In the position paper, ESBG members welcome the Commission proposal and support the goal of only having secure software on the internal market. However, members believe that the Cyber Resilience Act leaves too much room for interpretation regarding its scope of applicability and therefore proposes that the Commission should make a clear scope-statement that would dissolve any uncertainty whether the software developed, operated, or marketed by financial institutions is in scope of this Act.

In addition, there are vertical initiatives that already regulate the cyber-resilience of hardware and software products used by certain sectors. This is the case of the Digital Operational Resilience Act (DORA) for the financial sector, a regulatory framework specifically designed and developed to ensure the digital operational resilience of the financial sector. Extending the scope of the Cyber Resilience Act to products manufactured by credit institutions may place additional burdens onto banks, on top of the already existing tight regulatory corset.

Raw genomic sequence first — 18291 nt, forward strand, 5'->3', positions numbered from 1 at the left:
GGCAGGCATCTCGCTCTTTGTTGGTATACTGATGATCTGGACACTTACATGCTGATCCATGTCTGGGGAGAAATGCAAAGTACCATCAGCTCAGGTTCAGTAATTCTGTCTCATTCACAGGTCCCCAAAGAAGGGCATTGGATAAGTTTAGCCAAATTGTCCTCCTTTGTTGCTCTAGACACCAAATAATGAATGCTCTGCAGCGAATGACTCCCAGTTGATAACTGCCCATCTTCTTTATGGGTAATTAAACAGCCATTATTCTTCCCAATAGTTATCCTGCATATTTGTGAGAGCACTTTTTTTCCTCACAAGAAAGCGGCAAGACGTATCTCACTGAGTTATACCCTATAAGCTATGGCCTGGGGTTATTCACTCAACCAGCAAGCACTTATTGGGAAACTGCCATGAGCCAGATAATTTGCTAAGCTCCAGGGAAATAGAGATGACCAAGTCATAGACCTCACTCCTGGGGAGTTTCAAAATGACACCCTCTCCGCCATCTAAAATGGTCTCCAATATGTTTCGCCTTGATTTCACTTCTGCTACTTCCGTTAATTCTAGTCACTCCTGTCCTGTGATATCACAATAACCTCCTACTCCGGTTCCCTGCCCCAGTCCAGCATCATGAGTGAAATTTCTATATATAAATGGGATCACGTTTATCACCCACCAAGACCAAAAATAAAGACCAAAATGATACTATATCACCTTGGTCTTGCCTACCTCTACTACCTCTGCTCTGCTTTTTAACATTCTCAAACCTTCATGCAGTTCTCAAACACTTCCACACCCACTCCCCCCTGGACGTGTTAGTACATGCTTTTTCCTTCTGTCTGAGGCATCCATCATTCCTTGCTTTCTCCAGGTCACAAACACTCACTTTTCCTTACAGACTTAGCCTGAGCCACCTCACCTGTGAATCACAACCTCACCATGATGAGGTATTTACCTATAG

related


Payment Fintech:Quo Vadis?


ESBG Spotlight 6 December 2022 – Jan Vermeulen (NBB), Payment Fintech: Quo Vadis?

REGISTER

It seems that most Fintech companies target payments as the holy grail for their business. Since PSD2 has brought the opportunity for those Fintech companies to become licensed to operate in payments, the number of FinTech companies as well as the granted licenses showed impressive growth. But is it all gold that glitters?

Now that the review of PSD2 is taking place, Jan Vermeulen, directly overseeing the Belgium-based licensed FinTech companies at the National Bank of Belgium, will take stock on whether that is the case or not.

During this ESBG Spotlight, he will provide insight in the developments in the Belgium Fintech space since PSD2 became into force.

About Jan Vermelulen
Jan Vermeulen is the Coordinator Retail payments, prudential supervision and oversight at the National Bank of Belgium.